told me that she cannot make up her mind, and that she does not
intend to marry.' (Mr. Gairdner's translation, 1898.) So the blot
on the Queen's scutcheon as to her foreknowledge and too previous
announcement of Amy's death disappears. But how did Mr. Gairdner,
in 1886, using Mr. Froude's transcript of the original Spanish, fail
to see that it contained no Arch Duke, and no 'third of the month'?
Mr. Froude's transcript of the original Spanish, but not his
translation thereof, was correct.*

*As to Verney, Appleyard, and Foster (see pages commencing:-- 'Here
it may be well to consider'), Cecil, in April 1566, names Foster and
Appleyard, but not Verney, among the 'particular friends' whom
Leicester, if he marries the Queen, 'will study to enhanss to welth,
to Offices, and Lands.' Bartlett, Cumnor Place, p. 73, London 1850.


So far the case against Dudley, or servants of Dudley, has looked
very black. There are the scandals, too dark for ambassadors to
write, but mouthed aloud among the common people, about Dudley and
the Queen. There is de Quadra's talk of a purpose to poison Amy, in
November-January, 1559-1560. There is the explicit statement of
Cecil, as to the intended poisoning (probably derived from Dr.
Bayly), and as to Dudley's 'possession of the Queen's person,' the
result of his own observation. There is the coincidence of Amy's
violent death with Cecil's words to de Quadra (September 8 or 9,

But here the case takes a new turn. Documents appear, letters from
and to Dudley at the time of the event, which are totally
inconsistent with guilt on his part. These documents (in the Pepys
MSS. at Cambridge) are COPIES of letters between Dudley and Thomas
Blount, a gentleman of good family, whom he addresses as 'Cousin.'
Blount, long after, in May 1567, was examined on the affair before
the Privy Council, and Mr. Froude very plausibly suggests that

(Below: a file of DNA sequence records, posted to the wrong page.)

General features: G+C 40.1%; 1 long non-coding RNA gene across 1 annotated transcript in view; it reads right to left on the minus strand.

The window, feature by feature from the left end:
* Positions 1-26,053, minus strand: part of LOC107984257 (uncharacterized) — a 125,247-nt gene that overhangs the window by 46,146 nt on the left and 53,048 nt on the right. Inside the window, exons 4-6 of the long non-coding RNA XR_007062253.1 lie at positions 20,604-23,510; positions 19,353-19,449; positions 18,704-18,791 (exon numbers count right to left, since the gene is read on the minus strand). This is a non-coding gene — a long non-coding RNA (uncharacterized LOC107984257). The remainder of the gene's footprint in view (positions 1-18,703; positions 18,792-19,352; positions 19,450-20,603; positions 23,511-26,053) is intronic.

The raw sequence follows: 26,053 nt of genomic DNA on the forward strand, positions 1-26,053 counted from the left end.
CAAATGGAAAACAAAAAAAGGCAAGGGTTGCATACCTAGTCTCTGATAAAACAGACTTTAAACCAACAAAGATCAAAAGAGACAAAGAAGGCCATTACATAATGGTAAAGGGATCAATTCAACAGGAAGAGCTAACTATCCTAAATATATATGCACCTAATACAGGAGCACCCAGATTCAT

Blount produced the copies in the course of the inquiry. But why
COPIES? We can only say that the originals may also have been
shown, and the copies made for the convenience of the members of the
Council. It is really incredible that the letters were forged,
after date, to prove Dudley's innocence.

In the usual blundering way, Mr. Pettigrew dates one letter of
Dudley's 'September 27.' If that date were right, it would suggest
that TWO coroner's inquests were held, one after Amy's burial (on
September 22), but Mr. Gairdner says that the real date of the
letter is September 12.* So the date is given by Bartlett, in his
'History of Cumnor Place,' and by Adlard (1870), following Bartlett,
and Craik (1848).

*English Historical Review, No. 2, p. 243, note.

The first letter, from Dudley, at Windsor 'this 9th day of September
in the evening,' proves that Blount, early on September 9, the day
after Amy's death, went from Leicester, at Windsor, towards
Berkshire. He had not long gone when Bowes (a retainer of
Leicester, of Forster, or of Amy) brought to Dudley the fatal news.
'By him I do understand that my wife is dead and, as he saith, by a
fall from a pair of stairs. Little other understanding can I have
from him.' Throughout the correspondence Leicester does not utter
one word of sorrow for Amy, as, had the letters been written for
exhibition, he would almost certainly have done. The fear of his
own danger and disgrace alone inspires him, and he takes every
measure to secure a full, free, and minute examination. 'Have no
respect to any living person.' A coroner's jury is to be called,
the body is to be examined; Appleyard and others of Amy's kin have
already been sent for to go to Cumnor.

From Cumnor, Blount replied on September 11. He only knew that 'my
lady is dead, and, as it seemeth, with a fall, but yet how, or which
way, I cannot learn.' Not even at Cumnor could Blount discover the
manner of the accident. On the night of the ninth he had lain at
Abingdon, the landlord of the inn could tell him no more than Dudley
already knew. Amy's servants had been at 'the fair' at Abingdon:
she herself was said to have insisted on their going thither very
early in the day; among them Bowes went, as he told Blount, who met
him on the road, as he rode to see Dudley. He said that Amy 'was
very angry' with any who stayed, and with Mrs. Oddingsell, who
refused to go. Pinto (probably Amy's maid), 'who doth love her
dearly,' confirmed Bowes. She believed the death to be 'a very
accident.' She had heard Amy 'divers times pray to God to deliver